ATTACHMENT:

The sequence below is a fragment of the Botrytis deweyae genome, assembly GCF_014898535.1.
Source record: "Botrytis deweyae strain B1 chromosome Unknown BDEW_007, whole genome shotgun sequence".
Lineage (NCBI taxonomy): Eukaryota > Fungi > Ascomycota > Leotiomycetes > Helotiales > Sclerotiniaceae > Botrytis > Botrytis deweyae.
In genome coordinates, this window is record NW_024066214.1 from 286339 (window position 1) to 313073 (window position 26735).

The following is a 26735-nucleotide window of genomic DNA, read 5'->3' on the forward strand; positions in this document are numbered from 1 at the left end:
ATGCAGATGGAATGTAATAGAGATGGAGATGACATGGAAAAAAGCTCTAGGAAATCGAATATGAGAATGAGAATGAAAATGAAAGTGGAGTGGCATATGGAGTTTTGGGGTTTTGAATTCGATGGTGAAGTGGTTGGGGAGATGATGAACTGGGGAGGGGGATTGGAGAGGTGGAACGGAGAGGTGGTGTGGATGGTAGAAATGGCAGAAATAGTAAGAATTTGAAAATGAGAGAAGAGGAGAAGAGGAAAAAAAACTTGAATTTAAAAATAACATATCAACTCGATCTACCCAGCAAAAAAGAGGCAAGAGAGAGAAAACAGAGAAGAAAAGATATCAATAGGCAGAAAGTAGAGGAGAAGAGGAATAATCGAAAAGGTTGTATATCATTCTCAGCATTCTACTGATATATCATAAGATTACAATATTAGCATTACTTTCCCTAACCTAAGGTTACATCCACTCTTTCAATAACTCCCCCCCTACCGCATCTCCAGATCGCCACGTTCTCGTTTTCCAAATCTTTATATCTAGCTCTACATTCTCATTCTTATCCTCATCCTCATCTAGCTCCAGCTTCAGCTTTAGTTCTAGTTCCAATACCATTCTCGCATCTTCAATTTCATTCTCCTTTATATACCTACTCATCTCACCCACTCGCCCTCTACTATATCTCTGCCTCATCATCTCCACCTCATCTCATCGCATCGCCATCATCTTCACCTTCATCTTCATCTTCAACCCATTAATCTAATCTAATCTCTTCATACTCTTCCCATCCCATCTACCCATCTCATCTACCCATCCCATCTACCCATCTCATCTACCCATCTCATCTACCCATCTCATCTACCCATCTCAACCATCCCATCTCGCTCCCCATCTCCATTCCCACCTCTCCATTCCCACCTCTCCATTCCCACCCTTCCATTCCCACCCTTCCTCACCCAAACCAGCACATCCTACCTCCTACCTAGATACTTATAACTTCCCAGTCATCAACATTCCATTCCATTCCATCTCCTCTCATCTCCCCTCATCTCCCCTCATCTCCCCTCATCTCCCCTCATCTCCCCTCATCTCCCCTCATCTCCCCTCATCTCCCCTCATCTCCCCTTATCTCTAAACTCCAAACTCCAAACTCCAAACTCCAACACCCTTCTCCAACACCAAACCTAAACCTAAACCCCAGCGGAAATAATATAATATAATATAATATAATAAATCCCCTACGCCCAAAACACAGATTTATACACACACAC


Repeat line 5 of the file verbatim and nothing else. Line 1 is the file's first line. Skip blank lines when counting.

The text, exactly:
The following is a 26735-nucleotide window of genomic DNA, read 5'->3' on the forward strand; positions in this document are numbered from 1 at the left end: